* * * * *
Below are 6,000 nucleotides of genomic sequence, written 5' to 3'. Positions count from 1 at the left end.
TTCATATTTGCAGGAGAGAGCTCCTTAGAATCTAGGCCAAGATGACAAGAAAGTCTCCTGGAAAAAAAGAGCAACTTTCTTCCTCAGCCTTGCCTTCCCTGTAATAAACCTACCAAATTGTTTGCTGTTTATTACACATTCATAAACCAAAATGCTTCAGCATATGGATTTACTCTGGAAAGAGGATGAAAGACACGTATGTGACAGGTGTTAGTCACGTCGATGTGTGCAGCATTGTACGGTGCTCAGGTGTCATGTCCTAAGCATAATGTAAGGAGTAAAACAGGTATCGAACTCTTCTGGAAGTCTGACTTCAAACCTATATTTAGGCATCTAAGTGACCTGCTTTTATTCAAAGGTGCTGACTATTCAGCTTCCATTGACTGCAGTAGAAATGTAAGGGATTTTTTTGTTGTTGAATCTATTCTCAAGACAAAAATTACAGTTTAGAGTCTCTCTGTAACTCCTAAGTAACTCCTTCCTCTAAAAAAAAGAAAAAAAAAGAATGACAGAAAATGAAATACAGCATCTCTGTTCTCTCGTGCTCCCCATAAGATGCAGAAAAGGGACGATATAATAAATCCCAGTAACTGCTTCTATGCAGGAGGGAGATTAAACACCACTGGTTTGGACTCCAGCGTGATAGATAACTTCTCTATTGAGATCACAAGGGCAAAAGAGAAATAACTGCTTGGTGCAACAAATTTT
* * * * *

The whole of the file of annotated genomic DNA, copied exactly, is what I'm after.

Below are 6,000 nucleotides of genomic sequence, written 5' to 3'. Positions count from 1 at the left end.
TTCATATTTGCAGGAGAGAGCTCCTTAGAATCTAGGCCAAGATGACAAGAAAGTCTCCTGGAAAAAAAGAGCAACTTTCTTCCTCAGCCTTGCCTTCCCTGTAATAAACCTACCAAATTGTTTGCTGTTTATTACACATTCATAAACCAAAATGCTTCAGCATATGGATTTACTCTGGAAAGAGGATGAAAGACACGTATGTGACAGGTGTTAGTCACGTCGATGTGTGCAGCATTGTACGGTGCTCAGGTGTCATGTCCTAAGCATAATGTAAGGAGTAAAACAGGTATCGAACTCTTCTGGAAGTCTGACTTCAAACCTATATTTAGGCATCTAAGTGACCTGCTTTTATTCAAAGGTGCTGACTATTCAGCTTCCATTGACTGCAGTAGAAATGTAAGGGATTTTTTTGTTGTTGAATCTATTCTCAAGACAAAAATTACAGTTTAGAGTCTCTCTGTAACTCCTAAGTAACTCCTTCCTCTAAAAAAAAGAAAAAAAAAGAATGACAGAAAATGAAATACAGCATCTCTGTTCTCTCGTGCTCCCCATAAGATGCAGAAAAGGGACGATATAATAAATCCCAGTAACTGCTTCTATGCAGGAGGGAGATTAAACACCACTGGTTTGGACTCCAGCGTGATAGATAACTTCTCTATTGAGATCACAAGGGCAAAAGAGAAATAACTGCTTGGTGCAACAAATTTT